We would explain the futility of just forking an open source project and not sharing your changes back so much to the degree to which you've defeated the whole purpose in terms of collective value. You're now, basically, supporting your own proprietary fork, whether or not it's open source. It doesn't matter at that point. No one understands it but you.

The epiphany that many companies have had over the last three to four years, in particular, has been, "Wow. If I have processes where I can bring code in, modify it for my purposes, and then, most importantly, share those changes back, those changes will be maintained over time.

"When I build my next project or a product, I should say, that project will be in line with, in a much more effective way, the products that I'm building.

"To get the value, it's not just consumed, it is to share back and that there's not some moral obligation, although I would argue that that's also important. There's an actual incredibly large business benefit to that as well." The industry has gotten that, and that's a big change.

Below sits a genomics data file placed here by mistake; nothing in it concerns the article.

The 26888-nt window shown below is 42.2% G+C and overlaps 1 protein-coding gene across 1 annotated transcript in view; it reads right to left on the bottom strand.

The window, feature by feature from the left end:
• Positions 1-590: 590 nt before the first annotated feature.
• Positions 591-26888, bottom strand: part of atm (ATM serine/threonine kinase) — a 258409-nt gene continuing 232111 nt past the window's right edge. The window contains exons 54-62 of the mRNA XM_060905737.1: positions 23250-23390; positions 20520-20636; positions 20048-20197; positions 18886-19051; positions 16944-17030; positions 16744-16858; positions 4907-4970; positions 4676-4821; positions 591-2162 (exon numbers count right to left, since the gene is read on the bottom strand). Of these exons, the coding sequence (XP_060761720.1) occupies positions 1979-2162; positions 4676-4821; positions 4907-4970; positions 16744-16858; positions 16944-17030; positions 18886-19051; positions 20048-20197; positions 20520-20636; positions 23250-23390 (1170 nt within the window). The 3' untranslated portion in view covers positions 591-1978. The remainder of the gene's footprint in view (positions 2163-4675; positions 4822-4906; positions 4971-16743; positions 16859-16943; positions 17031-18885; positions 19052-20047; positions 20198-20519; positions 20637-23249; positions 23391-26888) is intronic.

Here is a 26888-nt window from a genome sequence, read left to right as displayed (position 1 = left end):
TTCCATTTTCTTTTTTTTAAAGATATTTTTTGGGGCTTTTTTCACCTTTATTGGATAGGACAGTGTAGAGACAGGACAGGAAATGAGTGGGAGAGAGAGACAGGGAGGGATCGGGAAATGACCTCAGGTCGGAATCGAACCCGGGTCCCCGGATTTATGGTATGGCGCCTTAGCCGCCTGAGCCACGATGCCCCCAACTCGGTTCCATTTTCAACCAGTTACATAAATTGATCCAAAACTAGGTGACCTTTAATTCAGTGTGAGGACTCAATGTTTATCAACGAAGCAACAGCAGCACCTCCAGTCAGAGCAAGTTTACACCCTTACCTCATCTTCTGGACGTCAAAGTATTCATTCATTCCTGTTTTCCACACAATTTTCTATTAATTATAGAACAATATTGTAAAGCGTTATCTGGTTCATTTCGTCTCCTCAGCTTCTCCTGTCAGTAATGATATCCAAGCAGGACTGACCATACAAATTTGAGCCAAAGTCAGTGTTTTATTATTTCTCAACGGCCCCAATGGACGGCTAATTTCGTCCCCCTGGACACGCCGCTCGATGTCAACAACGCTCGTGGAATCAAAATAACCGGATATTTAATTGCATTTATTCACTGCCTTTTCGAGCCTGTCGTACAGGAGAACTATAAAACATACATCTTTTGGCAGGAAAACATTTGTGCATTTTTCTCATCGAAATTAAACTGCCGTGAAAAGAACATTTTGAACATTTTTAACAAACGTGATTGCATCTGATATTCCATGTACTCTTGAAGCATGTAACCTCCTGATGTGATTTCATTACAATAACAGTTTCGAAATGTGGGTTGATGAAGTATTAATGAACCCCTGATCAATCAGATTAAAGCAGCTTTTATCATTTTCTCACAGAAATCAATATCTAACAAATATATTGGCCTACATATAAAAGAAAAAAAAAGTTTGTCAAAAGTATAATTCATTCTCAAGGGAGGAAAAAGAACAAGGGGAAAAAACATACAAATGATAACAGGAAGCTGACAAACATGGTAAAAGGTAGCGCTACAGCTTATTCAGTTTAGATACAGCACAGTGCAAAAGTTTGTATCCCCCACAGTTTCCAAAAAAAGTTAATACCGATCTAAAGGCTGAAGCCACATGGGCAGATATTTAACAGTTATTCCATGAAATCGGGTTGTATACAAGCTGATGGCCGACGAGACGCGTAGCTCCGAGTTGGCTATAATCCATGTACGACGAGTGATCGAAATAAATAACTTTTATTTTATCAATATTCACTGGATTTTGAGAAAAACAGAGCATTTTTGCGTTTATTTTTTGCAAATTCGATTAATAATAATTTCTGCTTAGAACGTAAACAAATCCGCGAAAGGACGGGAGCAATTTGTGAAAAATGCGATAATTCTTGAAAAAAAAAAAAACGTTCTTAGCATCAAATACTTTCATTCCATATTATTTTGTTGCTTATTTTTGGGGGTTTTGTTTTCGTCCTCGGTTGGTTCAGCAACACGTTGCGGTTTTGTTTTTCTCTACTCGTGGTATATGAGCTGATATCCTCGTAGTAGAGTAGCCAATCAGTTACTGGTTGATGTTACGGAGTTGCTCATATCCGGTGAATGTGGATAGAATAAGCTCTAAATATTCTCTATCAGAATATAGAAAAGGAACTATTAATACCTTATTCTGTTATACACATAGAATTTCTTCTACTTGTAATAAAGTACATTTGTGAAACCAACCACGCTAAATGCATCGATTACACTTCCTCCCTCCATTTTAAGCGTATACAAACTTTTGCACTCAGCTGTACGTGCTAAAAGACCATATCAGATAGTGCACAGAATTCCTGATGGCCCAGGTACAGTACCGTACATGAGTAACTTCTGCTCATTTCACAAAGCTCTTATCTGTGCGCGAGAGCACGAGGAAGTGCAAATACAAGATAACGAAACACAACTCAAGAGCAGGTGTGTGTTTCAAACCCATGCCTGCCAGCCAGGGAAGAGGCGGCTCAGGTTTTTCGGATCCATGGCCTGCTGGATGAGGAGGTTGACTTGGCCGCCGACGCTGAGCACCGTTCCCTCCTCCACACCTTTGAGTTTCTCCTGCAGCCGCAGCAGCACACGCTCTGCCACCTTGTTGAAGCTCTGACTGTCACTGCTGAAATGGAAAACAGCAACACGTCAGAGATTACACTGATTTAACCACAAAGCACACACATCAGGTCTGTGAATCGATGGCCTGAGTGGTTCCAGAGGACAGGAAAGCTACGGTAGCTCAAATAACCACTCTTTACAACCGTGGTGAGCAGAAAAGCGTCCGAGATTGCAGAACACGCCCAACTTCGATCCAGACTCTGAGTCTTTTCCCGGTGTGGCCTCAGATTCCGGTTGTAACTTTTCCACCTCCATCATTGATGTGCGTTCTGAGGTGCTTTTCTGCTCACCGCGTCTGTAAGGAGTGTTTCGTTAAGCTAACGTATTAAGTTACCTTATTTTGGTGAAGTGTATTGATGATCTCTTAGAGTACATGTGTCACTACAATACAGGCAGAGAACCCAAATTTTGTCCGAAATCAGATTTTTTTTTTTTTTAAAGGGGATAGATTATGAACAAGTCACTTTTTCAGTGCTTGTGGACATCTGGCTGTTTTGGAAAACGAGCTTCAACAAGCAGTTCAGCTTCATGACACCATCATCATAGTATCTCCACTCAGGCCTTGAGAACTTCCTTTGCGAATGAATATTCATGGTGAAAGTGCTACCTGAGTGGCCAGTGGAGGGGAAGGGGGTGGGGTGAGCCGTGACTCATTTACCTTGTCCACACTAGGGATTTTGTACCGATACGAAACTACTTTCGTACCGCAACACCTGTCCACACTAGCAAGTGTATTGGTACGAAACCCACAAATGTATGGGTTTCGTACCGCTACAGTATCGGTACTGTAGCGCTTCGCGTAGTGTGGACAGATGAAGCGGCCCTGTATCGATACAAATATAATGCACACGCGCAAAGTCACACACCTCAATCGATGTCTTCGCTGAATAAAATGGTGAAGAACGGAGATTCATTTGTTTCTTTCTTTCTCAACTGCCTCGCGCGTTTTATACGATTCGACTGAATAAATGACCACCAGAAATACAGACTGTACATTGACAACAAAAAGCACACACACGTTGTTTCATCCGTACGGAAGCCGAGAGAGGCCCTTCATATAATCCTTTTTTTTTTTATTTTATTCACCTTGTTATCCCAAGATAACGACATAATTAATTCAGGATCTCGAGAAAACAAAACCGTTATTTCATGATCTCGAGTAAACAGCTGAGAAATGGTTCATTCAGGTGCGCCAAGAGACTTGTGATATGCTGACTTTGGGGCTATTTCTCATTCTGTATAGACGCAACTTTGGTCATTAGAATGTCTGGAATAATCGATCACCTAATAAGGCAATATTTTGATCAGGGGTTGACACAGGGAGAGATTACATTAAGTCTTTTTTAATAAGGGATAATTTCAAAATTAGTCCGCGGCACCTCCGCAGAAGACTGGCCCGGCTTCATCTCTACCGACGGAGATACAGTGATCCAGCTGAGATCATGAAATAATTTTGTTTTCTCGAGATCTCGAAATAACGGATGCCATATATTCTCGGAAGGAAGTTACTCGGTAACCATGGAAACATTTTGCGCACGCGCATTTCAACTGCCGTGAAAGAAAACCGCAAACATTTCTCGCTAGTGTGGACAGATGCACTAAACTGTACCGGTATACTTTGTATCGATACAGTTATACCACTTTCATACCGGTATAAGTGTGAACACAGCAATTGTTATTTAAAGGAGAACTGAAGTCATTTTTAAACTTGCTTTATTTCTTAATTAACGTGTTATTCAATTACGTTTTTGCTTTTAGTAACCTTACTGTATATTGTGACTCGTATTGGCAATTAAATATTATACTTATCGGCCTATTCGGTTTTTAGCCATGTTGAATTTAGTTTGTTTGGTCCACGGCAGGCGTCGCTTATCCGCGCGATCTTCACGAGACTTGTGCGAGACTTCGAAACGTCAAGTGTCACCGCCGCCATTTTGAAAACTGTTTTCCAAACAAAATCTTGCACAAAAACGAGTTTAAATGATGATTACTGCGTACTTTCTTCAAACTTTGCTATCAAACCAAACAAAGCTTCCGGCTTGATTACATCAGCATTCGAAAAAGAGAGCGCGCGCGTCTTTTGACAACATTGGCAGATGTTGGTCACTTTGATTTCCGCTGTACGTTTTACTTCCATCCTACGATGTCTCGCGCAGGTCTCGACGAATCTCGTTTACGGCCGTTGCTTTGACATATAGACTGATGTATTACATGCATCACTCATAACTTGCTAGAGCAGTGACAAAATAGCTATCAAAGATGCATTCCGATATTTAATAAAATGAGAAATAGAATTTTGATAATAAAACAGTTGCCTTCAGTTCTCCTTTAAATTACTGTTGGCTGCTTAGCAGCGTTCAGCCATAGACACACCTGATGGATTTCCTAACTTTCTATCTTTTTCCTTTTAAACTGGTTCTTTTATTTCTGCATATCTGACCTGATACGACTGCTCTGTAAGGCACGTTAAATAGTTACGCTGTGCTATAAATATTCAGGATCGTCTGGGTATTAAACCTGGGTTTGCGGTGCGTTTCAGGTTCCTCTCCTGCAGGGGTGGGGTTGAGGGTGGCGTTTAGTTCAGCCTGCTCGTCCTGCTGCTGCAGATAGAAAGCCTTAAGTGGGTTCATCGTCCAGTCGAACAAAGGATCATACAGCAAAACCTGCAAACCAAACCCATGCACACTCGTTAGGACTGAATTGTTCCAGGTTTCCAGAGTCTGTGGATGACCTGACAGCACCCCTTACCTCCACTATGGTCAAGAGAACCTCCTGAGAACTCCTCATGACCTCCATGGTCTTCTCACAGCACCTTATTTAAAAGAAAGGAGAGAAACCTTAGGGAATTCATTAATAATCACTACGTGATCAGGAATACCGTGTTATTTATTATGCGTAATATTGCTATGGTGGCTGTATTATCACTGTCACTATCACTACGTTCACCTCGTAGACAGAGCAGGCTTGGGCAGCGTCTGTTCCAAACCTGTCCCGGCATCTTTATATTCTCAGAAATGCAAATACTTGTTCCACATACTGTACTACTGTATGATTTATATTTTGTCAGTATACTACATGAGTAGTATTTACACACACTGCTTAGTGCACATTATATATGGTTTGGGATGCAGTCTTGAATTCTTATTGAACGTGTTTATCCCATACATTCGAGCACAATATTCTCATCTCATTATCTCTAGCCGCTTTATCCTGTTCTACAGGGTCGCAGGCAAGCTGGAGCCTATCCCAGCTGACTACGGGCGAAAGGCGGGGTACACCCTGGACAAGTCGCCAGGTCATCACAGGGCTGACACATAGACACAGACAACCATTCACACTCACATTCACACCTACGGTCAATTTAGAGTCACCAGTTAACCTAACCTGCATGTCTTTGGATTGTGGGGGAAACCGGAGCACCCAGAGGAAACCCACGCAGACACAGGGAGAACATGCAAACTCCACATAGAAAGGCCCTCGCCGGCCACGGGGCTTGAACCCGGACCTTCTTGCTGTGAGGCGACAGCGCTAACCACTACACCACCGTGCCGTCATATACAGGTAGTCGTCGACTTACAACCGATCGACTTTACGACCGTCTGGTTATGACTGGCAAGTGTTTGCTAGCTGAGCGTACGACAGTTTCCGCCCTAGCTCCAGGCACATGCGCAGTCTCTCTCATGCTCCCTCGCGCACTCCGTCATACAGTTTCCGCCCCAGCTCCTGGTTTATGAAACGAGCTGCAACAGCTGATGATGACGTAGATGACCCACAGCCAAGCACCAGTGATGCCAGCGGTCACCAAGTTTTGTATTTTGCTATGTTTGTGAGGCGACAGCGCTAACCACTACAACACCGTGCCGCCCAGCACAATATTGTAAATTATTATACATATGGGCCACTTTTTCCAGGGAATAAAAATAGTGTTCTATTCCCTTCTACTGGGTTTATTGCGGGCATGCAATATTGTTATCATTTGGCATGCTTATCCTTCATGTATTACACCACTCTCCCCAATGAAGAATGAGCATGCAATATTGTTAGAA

Gordon:  Over a relatively short period of time, I would argue, at least, in the broad landscape this recognition that open source is not this hippy thing, but that it does deliver business value for companies.

Jim:  This morning it was such a fun session where we had Mark Russinovich, the CTO of Microsoft Azure, talking about how important open source is to the AI platforms they're building and how they're using open source to diagnose pneumonia in children.

You heard the least hippy, at least, from my perspective, company in the United States, Home Depot, talking about how important open source is, not just to building their tools to help automate the systems that help run Home Depot. But to hire developers that want to come work at Home Depot, if they're seen as an open source company.

NOAA, the National Oceanic Atmospheric Administration is just a very old and non‑hippy, very conservative organization. You hear them talking about how important open source is for them and how important it is for allowing them to share the petabytes of data that they have with the world.

We've thoroughly crossed over into the non‑hippy part, although I will say there is a special place in my heart that will live forever for the antiestablishment sensibility that is represented in the open source movement ‑‑ the questioning of people's assumptions, the demand for sharing.